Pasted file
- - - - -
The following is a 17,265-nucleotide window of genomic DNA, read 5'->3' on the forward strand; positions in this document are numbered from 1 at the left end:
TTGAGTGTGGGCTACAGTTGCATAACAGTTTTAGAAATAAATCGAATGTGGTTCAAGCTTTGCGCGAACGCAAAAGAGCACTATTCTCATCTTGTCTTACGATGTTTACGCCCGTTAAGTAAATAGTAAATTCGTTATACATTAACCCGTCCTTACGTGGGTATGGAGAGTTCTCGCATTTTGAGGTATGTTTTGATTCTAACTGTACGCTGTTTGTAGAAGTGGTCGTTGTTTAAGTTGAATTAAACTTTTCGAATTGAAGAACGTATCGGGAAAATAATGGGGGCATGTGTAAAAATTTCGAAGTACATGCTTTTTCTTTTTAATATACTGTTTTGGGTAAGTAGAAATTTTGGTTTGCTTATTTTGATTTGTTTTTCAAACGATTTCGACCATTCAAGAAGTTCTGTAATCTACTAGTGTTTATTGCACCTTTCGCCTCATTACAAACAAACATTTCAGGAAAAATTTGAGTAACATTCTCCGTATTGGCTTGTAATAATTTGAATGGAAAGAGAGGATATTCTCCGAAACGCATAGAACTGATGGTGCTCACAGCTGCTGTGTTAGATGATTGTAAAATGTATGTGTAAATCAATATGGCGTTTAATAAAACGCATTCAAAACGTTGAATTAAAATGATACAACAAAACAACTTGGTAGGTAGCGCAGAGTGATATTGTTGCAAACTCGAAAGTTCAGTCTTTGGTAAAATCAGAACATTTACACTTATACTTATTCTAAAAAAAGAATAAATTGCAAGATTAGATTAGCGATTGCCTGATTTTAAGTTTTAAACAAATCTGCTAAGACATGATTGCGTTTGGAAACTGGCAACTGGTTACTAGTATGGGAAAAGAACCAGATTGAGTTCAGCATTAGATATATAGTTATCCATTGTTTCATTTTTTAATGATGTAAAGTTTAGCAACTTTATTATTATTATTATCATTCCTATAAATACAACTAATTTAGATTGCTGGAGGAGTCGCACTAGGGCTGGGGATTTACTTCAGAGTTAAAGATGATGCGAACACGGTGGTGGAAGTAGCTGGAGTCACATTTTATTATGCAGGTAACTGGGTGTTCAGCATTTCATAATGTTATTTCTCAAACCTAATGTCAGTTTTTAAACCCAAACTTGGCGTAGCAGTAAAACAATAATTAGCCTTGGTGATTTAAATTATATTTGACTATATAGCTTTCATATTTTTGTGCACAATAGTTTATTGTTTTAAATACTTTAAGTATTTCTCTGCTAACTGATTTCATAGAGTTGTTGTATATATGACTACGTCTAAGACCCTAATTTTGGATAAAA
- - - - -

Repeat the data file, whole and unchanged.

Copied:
The following is a 17,265-nucleotide window of genomic DNA, read 5'->3' on the forward strand; positions in this document are numbered from 1 at the left end:
TTGAGTGTGGGCTACAGTTGCATAACAGTTTTAGAAATAAATCGAATGTGGTTCAAGCTTTGCGCGAACGCAAAAGAGCACTATTCTCATCTTGTCTTACGATGTTTACGCCCGTTAAGTAAATAGTAAATTCGTTATACATTAACCCGTCCTTACGTGGGTATGGAGAGTTCTCGCATTTTGAGGTATGTTTTGATTCTAACTGTACGCTGTTTGTAGAAGTGGTCGTTGTTTAAGTTGAATTAAACTTTTCGAATTGAAGAACGTATCGGGAAAATAATGGGGGCATGTGTAAAAATTTCGAAGTACATGCTTTTTCTTTTTAATATACTGTTTTGGGTAAGTAGAAATTTTGGTTTGCTTATTTTGATTTGTTTTTCAAACGATTTCGACCATTCAAGAAGTTCTGTAATCTACTAGTGTTTATTGCACCTTTCGCCTCATTACAAACAAACATTTCAGGAAAAATTTGAGTAACATTCTCCGTATTGGCTTGTAATAATTTGAATGGAAAGAGAGGATATTCTCCGAAACGCATAGAACTGATGGTGCTCACAGCTGCTGTGTTAGATGATTGTAAAATGTATGTGTAAATCAATATGGCGTTTAATAAAACGCATTCAAAACGTTGAATTAAAATGATACAACAAAACAACTTGGTAGGTAGCGCAGAGTGATATTGTTGCAAACTCGAAAGTTCAGTCTTTGGTAAAATCAGAACATTTACACTTATACTTATTCTAAAAAAAGAATAAATTGCAAGATTAGATTAGCGATTGCCTGATTTTAAGTTTTAAACAAATCTGCTAAGACATGATTGCGTTTGGAAACTGGCAACTGGTTACTAGTATGGGAAAAGAACCAGATTGAGTTCAGCATTAGATATATAGTTATCCATTGTTTCATTTTTTAATGATGTAAAGTTTAGCAACTTTATTATTATTATTATCATTCCTATAAATACAACTAATTTAGATTGCTGGAGGAGTCGCACTAGGGCTGGGGATTTACTTCAGAGTTAAAGATGATGCGAACACGGTGGTGGAAGTAGCTGGAGTCACATTTTATTATGCAGGTAACTGGGTGTTCAGCATTTCATAATGTTATTTCTCAAACCTAATGTCAGTTTTTAAACCCAAACTTGGCGTAGCAGTAAAACAATAATTAGCCTTGGTGATTTAAATTATATTTGACTATATAGCTTTCATATTTTTGTGCACAATAGTTTATTGTTTTAAATACTTTAAGTATTTCTCTGCTAACTGATTTCATAGAGTTGTTGTATATATGACTACGTCTAAGACCCTAATTTTGGATAAAA